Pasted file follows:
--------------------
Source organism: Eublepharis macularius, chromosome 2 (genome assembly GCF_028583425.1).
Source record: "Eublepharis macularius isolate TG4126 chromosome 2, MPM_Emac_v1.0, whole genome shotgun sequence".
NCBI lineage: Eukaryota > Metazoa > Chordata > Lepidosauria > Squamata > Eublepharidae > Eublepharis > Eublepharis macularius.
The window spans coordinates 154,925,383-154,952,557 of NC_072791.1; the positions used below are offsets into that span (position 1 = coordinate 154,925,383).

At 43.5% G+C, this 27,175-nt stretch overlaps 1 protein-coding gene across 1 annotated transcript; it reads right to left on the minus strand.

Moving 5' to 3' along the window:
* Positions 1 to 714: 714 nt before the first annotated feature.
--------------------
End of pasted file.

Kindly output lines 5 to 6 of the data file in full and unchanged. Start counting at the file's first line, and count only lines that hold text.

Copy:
At 43.5% G+C, this 27,175-nt stretch overlaps 1 protein-coding gene across 1 annotated transcript; it reads right to left on the minus strand.

Moving 5' to 3' along the window: